The Leffingwells have passed their family’s Bracket Creek ranching tradition down five generations.
By Emily Stifler
Mike Leffingwell opens the heavy wooden sliding door and walks into the shadows of the horse barn. “This is like my second home,” he says. “I usually keep about 35 head of good, broke saddle horses.” Today, the small barn is quiet—it’s November, and all the horses are out to winter pasture. “We raise some foals, and we’ve got yearlings, two year olds and three year olds, so we run about 55 head of horses.” The old wood walls muffle his voice. Bits of hay are scattered between open stalls.
Lengths of dusty tack hang from the rafters. “My great grandfather Leffingwell was a harness maker. That’s all old harness he built.” Mike walks over to another harness hanging from hooks on the ground floor. “If I’m feeding [cattle] in the winter time with a team of horses, I still use this set, which he built as well.”
Mike walks through an open doorway into a side room, stops, props his hand on a saddle horn, and looks around. He pushes back the ball cap he’s wearing over his thinning red hair. The room, which smells like leather, saddle soap and dust, is lined on four walls with more than 30 saddles. “I can find a saddle for just about anybody,” he says. Mike, 42, is a fourth generation rancher. His family has been running a livestock operation on Brackett Creek for more than 100 years. In 1934, his grandparents, George and Mary Leffingwell, started a guest and dude ranch the family continues today.
He walks outside, through his horseshoeing shed, and out onto the dirt road. “When I’m working cattle, weaning calves or colts, or if we have to put something through the squeeze chute, we use these pens next to the barn.”
To the south, Mike’s parents George and Patricia’s house is barely visible, a quarter mile up Miles Creek. Beyond that, aspen groves are bare of leaves, and snow speckles the higher elevations of the Bangtail Divide. North of the barn, across Brackett Creek and past a grove of cottonwoods, are generations of log buildings dating back to 1941. Among them is the G-M guest lodge, as well the house where Mike lives with his wife Maria and his daughter, Mary. The hills across the road to the north are brown from the dry Indian summer. 30 minutes on horseback into those hills from the barn is Section 5, a hilltop with views of the Castle Mountains and the Crazies, the Bridger Range, the Absaroka-Beartooth and the Gallatins.
Montana’s economy has been tied to cattle ranching for 150 years. With the growing mining industry in the 1860s, demand for beef increased. In 1866, Nelson Story and a group of cowboys drove 3,000 Texas longhorns from Texas to Montana. Story started a cattle ranch in the Gallatin Valley; as the state’s largest cattle and horse breeder, his nickname was the “cattle king.” During the 1870s, the last of the Plains Indians were corralled into reservations, and the American Bison population was nearly eliminated. Huge regions of the West were left unoccupied, and the great cattle drives from Texas moved over 10 million cattle and one million range horses through this open range land. By 1895, barbed wire, railroads and settlement ended the large-scale drives, but in the next 15 years, small ranches established themselves across Montana’s range country.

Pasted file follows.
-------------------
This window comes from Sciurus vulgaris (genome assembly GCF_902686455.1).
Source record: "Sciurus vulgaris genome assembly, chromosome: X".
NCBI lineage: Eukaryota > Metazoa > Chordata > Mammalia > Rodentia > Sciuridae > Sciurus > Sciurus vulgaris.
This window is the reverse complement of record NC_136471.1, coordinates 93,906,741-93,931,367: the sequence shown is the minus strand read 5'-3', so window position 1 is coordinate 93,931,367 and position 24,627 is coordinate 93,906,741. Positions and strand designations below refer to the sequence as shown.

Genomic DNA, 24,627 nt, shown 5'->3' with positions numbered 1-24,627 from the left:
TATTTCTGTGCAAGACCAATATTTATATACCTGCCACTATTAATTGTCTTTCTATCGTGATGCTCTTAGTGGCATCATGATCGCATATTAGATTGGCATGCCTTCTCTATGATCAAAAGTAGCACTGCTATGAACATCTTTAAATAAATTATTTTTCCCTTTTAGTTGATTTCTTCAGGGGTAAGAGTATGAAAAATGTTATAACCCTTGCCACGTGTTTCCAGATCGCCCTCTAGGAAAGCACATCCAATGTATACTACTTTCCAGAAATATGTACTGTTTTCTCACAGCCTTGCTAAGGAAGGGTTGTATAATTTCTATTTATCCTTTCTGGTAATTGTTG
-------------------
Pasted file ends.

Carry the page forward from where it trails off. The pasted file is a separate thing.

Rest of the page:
In spring of 1898, Mike Leffingwell’s great grandfather, Charles Bridgman, left Zainesville, Ohio and rode the train as far west as he could go on $100. He landed in Big Timber, Montana and took a sheep-herding job up the Boulder River valley. After four years, he set off to find his own homestead. By this time though, professional homesteaders had already claimed and proved up on most of the country. Bridgman bought an established homestead on Brackett Creek, built a cabin, started a sheep farm and married the local schoolteacher, Dorothy Crichton.
In its best day, Charley Bridgman’s operation ran 6,000 head of sheep, which he summered in the Bangtails and at the base of the Bridger Mountains. Once, during the depression, he shipped three carloads of steers to sell in Chicago, expecting to make a profit. Instead, he got a bill for the freight.
Then in 1939, to boost passenger train business, the railroad company encouraged ranches to add guest lodging. The Bridgman’s daughter Mary had recently married a “fun-loving, good looking cowboy” named George Leffingwell. Together, they opened the guest business and called it the G-M, after their own first names. The business thrived.
The Leffingwells had two sons, Georgie and Hank. In Mary’s book, Trails I Have Chosen, she remembers leaving the boys with a list of chores while she and George went to town. The boys dispatched the chores and moved onto mischief:
George kept cases of dynamite in the old root cellar that he used to make ditches, move boulders, and other such jobs, as we didn’t have machinery like we do now…When we returned from Livingston, George noticed a cloud of dust hanging over the wood house and called to the boys for an explanation… They had secretly been working on [a trap door and a] tunnel for weeks in their spare time. When the neighbor boys showed up, our boys decided to hurry the digging with the help of a little dynamite… When the dynamite exploded, the blast lifted the wood shed about four feet in the air, disintegrating the rotten bottom logs…They were all pretty shook up, scared, and willing to confess by the time we got home.
Years later, George Jr. met his future wife, Patricia, when she was visiting the guest lodge with her father.
Before Mike, George and Patricia’s son, took over running the ranch, he “cowboyed and buckarooed around” the country for a few years. When he returned to Brackett Creek, he met Maria. Originally from Honduras, she’d come to the ranch to clean houses. “I was a mail order bride for somebody else,” she says. “It’s a long story.” Mike and Maria fell in love and married, and he took a job managing a neighboring ranch a mile down the road—his family’s original homestead. After living